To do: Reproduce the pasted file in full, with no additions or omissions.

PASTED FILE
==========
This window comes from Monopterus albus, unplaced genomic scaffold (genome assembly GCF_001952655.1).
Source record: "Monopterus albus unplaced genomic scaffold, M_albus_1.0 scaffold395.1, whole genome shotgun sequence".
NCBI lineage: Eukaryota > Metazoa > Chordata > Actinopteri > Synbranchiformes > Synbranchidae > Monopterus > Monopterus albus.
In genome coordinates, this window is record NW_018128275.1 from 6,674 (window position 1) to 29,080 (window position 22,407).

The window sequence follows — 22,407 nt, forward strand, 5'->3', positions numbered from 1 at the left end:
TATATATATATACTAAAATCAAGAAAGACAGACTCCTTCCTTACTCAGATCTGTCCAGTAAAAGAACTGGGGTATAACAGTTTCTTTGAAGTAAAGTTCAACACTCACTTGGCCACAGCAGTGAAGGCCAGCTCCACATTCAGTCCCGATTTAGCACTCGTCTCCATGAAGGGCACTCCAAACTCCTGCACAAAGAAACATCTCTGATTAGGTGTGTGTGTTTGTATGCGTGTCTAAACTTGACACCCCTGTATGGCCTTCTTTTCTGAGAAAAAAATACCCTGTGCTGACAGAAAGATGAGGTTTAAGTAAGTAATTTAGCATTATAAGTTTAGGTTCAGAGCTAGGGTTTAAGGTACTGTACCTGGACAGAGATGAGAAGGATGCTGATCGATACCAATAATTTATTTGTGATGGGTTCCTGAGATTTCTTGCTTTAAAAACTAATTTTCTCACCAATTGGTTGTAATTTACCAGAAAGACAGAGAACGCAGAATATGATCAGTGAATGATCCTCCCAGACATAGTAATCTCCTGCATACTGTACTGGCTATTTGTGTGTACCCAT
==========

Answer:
This window comes from Monopterus albus, unplaced genomic scaffold (genome assembly GCF_001952655.1).
Source record: "Monopterus albus unplaced genomic scaffold, M_albus_1.0 scaffold395.1, whole genome shotgun sequence".
NCBI lineage: Eukaryota > Metazoa > Chordata > Actinopteri > Synbranchiformes > Synbranchidae > Monopterus > Monopterus albus.
In genome coordinates, this window is record NW_018128275.1 from 6,674 (window position 1) to 29,080 (window position 22,407).

The window sequence follows — 22,407 nt, forward strand, 5'->3', positions numbered from 1 at the left end:
TATATATATATACTAAAATCAAGAAAGACAGACTCCTTCCTTACTCAGATCTGTCCAGTAAAAGAACTGGGGTATAACAGTTTCTTTGAAGTAAAGTTCAACACTCACTTGGCCACAGCAGTGAAGGCCAGCTCCACATTCAGTCCCGATTTAGCACTCGTCTCCATGAAGGGCACTCCAAACTCCTGCACAAAGAAACATCTCTGATTAGGTGTGTGTGTTTGTATGCGTGTCTAAACTTGACACCCCTGTATGGCCTTCTTTTCTGAGAAAAAAATACCCTGTGCTGACAGAAAGATGAGGTTTAAGTAAGTAATTTAGCATTATAAGTTTAGGTTCAGAGCTAGGGTTTAAGGTACTGTACCTGGACAGAGATGAGAAGGATGCTGATCGATACCAATAATTTATTTGTGATGGGTTCCTGAGATTTCTTGCTTTAAAAACTAATTTTCTCACCAATTGGTTGTAATTTACCAGAAAGACAGAGAACGCAGAATATGATCAGTGAATGATCCTCCCAGACATAGTAATCTCCTGCATACTGTACTGGCTATTTGTGTGTACCCAT